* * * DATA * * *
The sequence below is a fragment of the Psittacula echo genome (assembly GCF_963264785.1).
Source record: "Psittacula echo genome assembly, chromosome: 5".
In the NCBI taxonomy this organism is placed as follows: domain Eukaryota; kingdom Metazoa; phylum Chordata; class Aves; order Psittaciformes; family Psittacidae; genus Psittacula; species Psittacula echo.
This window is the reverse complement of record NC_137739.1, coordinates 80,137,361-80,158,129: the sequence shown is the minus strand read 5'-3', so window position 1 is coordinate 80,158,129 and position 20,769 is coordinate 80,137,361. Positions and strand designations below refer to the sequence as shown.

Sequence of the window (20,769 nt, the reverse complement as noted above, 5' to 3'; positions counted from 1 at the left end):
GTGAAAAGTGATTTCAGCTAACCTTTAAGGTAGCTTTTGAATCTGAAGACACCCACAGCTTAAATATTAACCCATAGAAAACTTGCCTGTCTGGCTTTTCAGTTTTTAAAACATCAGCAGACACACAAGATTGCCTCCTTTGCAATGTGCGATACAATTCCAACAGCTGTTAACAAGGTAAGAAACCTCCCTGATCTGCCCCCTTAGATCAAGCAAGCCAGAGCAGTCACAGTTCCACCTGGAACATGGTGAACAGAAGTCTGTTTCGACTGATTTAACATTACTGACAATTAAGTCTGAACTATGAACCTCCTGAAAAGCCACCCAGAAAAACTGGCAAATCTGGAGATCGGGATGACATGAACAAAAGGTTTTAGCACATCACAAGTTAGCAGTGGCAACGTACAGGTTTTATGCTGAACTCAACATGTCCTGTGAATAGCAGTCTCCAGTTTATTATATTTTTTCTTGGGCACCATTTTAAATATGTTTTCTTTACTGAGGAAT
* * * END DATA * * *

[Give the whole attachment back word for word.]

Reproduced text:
The sequence below is a fragment of the Psittacula echo genome (assembly GCF_963264785.1).
Source record: "Psittacula echo genome assembly, chromosome: 5".
In the NCBI taxonomy this organism is placed as follows: domain Eukaryota; kingdom Metazoa; phylum Chordata; class Aves; order Psittaciformes; family Psittacidae; genus Psittacula; species Psittacula echo.
This window is the reverse complement of record NC_137739.1, coordinates 80,137,361-80,158,129: the sequence shown is the minus strand read 5'-3', so window position 1 is coordinate 80,158,129 and position 20,769 is coordinate 80,137,361. Positions and strand designations below refer to the sequence as shown.

Sequence of the window (20,769 nt, the reverse complement as noted above, 5' to 3'; positions counted from 1 at the left end):
GTGAAAAGTGATTTCAGCTAACCTTTAAGGTAGCTTTTGAATCTGAAGACACCCACAGCTTAAATATTAACCCATAGAAAACTTGCCTGTCTGGCTTTTCAGTTTTTAAAACATCAGCAGACACACAAGATTGCCTCCTTTGCAATGTGCGATACAATTCCAACAGCTGTTAACAAGGTAAGAAACCTCCCTGATCTGCCCCCTTAGATCAAGCAAGCCAGAGCAGTCACAGTTCCACCTGGAACATGGTGAACAGAAGTCTGTTTCGACTGATTTAACATTACTGACAATTAAGTCTGAACTATGAACCTCCTGAAAAGCCACCCAGAAAAACTGGCAAATCTGGAGATCGGGATGACATGAACAAAAGGTTTTAGCACATCACAAGTTAGCAGTGGCAACGTACAGGTTTTATGCTGAACTCAACATGTCCTGTGAATAGCAGTCTCCAGTTTATTATATTTTTTCTTGGGCACCATTTTAAATATGTTTTCTTTACTGAGGAAT